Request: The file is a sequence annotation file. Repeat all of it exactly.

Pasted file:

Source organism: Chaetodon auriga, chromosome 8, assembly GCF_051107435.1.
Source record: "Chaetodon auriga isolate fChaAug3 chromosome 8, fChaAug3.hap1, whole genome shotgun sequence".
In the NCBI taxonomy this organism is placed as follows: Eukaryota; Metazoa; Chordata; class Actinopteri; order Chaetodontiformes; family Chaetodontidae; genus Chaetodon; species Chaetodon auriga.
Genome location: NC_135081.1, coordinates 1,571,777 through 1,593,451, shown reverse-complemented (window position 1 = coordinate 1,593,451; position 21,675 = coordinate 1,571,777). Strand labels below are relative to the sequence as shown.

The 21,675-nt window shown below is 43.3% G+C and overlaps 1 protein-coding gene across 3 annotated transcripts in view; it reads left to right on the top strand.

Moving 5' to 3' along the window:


Source organism: Chaetodon auriga, chromosome 8, assembly GCF_051107435.1.
Source record: "Chaetodon auriga isolate fChaAug3 chromosome 8, fChaAug3.hap1, whole genome shotgun sequence".
In the NCBI taxonomy this organism is placed as follows: Eukaryota; Metazoa; Chordata; class Actinopteri; order Chaetodontiformes; family Chaetodontidae; genus Chaetodon; species Chaetodon auriga.
Genome location: NC_135081.1, coordinates 1,571,777 through 1,593,451, shown reverse-complemented (window position 1 = coordinate 1,593,451; position 21,675 = coordinate 1,571,777). Strand labels below are relative to the sequence as shown.

The 21,675-nt window shown below is 43.3% G+C and overlaps 1 protein-coding gene across 3 annotated transcripts in view; it reads left to right on the top strand.

Moving 5' to 3' along the window: